Who makes real slivovitz?

BELGRADE -- EU representatives decided not to get involved in "another Slavic dispute," this time, over slivovitz.

As far is the EU is concerned, there is no dilemma over who should claim slivovitz as their national spirit. It has already decided that certificates for the plum brandy should bear the name of the product, preceded by the geographic origin of its production.

Therefore, the European Commission last week granted Serbia a certificate for the production and export of “Serbian Slivovitz.”

Milica Stanojević, an adviser in the Agriculture Ministry, says that in line with EU regulations, the Czech Republic has lost exclusive rights to produce slivovitz under that name, as their national product will from now on have to bear the prefix “Czech.”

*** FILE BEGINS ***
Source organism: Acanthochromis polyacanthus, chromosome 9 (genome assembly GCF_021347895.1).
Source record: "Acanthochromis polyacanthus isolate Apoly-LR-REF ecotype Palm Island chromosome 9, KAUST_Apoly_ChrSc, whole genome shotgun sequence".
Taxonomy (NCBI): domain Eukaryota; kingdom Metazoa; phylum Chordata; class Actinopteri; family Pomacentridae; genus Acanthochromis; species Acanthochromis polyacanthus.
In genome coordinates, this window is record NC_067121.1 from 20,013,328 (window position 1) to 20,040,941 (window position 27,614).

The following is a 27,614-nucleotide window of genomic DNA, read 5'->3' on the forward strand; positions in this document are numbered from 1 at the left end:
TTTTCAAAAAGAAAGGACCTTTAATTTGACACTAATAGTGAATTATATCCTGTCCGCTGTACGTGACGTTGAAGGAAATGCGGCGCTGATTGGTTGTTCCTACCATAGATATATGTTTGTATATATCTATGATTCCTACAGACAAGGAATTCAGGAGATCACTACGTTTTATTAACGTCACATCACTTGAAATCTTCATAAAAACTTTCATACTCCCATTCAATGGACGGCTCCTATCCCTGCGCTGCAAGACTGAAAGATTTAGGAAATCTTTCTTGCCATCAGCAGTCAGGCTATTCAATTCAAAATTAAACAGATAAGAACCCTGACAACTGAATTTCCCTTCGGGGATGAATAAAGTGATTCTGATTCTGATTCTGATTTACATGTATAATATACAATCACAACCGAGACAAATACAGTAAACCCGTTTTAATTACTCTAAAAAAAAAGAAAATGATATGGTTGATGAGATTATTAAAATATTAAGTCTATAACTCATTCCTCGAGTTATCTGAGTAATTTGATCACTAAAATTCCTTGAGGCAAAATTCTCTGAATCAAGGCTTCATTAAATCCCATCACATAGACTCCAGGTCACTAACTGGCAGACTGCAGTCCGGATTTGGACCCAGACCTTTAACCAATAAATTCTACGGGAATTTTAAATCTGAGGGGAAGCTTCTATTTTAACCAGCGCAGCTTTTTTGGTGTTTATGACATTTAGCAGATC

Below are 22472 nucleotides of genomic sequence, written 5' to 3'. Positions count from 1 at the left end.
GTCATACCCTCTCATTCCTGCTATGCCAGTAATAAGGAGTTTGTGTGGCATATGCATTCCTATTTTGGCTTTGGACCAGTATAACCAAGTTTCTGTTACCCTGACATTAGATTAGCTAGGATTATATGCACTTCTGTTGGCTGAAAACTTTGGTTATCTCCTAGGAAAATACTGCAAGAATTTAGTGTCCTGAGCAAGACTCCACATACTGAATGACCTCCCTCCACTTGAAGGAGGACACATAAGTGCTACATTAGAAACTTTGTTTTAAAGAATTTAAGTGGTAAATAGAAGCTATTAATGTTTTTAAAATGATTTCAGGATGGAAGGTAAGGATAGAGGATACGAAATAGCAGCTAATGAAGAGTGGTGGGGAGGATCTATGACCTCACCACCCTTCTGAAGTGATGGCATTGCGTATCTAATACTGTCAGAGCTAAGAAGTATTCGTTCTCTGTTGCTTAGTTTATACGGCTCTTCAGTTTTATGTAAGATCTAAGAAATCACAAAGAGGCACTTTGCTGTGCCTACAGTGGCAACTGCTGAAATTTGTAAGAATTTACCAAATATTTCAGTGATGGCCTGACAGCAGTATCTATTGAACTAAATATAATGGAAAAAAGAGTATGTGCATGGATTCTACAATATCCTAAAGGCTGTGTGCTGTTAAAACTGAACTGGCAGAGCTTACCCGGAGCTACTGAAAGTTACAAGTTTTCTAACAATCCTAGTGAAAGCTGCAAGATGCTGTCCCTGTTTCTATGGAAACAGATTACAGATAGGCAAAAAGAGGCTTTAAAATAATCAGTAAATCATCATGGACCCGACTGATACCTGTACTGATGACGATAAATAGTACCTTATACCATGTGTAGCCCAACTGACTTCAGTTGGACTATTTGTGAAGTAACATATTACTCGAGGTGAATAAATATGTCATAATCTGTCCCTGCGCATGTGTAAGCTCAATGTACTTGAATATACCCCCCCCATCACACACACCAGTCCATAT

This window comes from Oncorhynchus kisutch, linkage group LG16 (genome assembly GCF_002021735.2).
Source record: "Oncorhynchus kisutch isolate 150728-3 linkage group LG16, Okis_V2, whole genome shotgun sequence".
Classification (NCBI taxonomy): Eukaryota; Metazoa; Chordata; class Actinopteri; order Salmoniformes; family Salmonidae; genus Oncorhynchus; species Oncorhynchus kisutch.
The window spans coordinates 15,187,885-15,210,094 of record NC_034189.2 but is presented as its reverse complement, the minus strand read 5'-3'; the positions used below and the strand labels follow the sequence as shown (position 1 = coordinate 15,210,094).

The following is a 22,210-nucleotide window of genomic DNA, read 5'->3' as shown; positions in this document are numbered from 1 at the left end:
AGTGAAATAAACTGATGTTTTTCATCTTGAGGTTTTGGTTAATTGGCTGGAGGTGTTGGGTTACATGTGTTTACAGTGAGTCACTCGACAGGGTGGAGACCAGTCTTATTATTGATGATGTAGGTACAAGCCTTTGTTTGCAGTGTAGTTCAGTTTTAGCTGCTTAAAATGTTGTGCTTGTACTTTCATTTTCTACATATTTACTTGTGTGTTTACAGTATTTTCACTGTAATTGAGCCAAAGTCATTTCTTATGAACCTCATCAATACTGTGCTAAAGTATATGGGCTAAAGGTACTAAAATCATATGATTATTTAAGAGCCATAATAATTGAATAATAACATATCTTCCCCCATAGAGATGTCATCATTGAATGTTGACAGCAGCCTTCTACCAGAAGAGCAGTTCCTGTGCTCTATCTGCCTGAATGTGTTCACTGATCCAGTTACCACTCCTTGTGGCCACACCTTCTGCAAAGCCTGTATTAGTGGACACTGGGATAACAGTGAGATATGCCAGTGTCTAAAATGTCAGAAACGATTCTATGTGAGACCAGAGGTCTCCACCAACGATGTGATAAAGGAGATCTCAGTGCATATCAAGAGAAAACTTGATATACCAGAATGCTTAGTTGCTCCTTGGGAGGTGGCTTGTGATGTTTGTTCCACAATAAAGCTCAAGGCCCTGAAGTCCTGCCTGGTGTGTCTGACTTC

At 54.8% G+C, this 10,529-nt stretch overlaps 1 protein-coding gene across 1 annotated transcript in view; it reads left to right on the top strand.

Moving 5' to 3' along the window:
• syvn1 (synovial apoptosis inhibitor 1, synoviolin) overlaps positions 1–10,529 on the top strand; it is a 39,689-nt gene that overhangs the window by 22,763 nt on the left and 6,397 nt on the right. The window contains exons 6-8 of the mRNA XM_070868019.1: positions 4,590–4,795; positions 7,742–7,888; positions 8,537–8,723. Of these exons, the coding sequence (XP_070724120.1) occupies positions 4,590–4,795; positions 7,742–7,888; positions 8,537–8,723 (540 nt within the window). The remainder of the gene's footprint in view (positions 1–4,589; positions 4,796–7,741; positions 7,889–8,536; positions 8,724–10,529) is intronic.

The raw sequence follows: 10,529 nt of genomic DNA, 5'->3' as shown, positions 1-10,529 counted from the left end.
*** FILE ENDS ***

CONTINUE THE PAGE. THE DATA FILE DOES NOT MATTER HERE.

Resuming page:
Serbia has applied for certificates for several types of grape and gentian brandy, bitters, as well as for “Šumadija Tea”, the Serbian version of distilled brandy.

Serbia could not claim wine brandy (vinjak) as its composition resembles French cognac, meaning that France would have to give the green light in this case.

Domestic producers welcome state policy in this sector. NAVIP Director Slobodan Lukić believes that the certificate will be of great benefit to his factory, seen as Serbia’s greatest exporter of wine and brandy.

The European Union is due to decide on certificates for other sorts of Serbian-made brandy by the end of the year.